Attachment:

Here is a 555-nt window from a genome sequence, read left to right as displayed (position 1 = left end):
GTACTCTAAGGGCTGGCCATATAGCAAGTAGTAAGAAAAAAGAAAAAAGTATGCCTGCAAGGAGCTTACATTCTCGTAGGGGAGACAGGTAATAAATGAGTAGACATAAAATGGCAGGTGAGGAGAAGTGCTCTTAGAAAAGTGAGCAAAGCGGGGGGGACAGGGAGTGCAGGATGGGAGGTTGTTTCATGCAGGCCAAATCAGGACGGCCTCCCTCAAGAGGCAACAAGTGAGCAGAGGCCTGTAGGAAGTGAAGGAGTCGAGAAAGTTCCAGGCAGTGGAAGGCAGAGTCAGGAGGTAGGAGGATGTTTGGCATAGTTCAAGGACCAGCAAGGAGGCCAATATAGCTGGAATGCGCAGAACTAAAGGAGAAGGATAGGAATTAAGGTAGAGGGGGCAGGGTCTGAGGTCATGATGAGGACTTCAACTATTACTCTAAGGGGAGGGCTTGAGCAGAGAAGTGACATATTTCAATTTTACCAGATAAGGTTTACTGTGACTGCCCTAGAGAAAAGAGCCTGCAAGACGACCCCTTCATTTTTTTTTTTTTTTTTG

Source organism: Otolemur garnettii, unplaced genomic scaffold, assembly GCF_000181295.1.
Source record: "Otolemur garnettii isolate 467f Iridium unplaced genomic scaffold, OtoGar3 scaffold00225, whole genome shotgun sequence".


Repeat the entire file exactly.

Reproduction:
Here is a 555-nt window from a genome sequence, read left to right as displayed (position 1 = left end):
GTACTCTAAGGGCTGGCCATATAGCAAGTAGTAAGAAAAAAGAAAAAAGTATGCCTGCAAGGAGCTTACATTCTCGTAGGGGAGACAGGTAATAAATGAGTAGACATAAAATGGCAGGTGAGGAGAAGTGCTCTTAGAAAAGTGAGCAAAGCGGGGGGGACAGGGAGTGCAGGATGGGAGGTTGTTTCATGCAGGCCAAATCAGGACGGCCTCCCTCAAGAGGCAACAAGTGAGCAGAGGCCTGTAGGAAGTGAAGGAGTCGAGAAAGTTCCAGGCAGTGGAAGGCAGAGTCAGGAGGTAGGAGGATGTTTGGCATAGTTCAAGGACCAGCAAGGAGGCCAATATAGCTGGAATGCGCAGAACTAAAGGAGAAGGATAGGAATTAAGGTAGAGGGGGCAGGGTCTGAGGTCATGATGAGGACTTCAACTATTACTCTAAGGGGAGGGCTTGAGCAGAGAAGTGACATATTTCAATTTTACCAGATAAGGTTTACTGTGACTGCCCTAGAGAAAAGAGCCTGCAAGACGACCCCTTCATTTTTTTTTTTTTTTTTG

Source organism: Otolemur garnettii, unplaced genomic scaffold, assembly GCF_000181295.1.
Source record: "Otolemur garnettii isolate 467f Iridium unplaced genomic scaffold, OtoGar3 scaffold00225, whole genome shotgun sequence".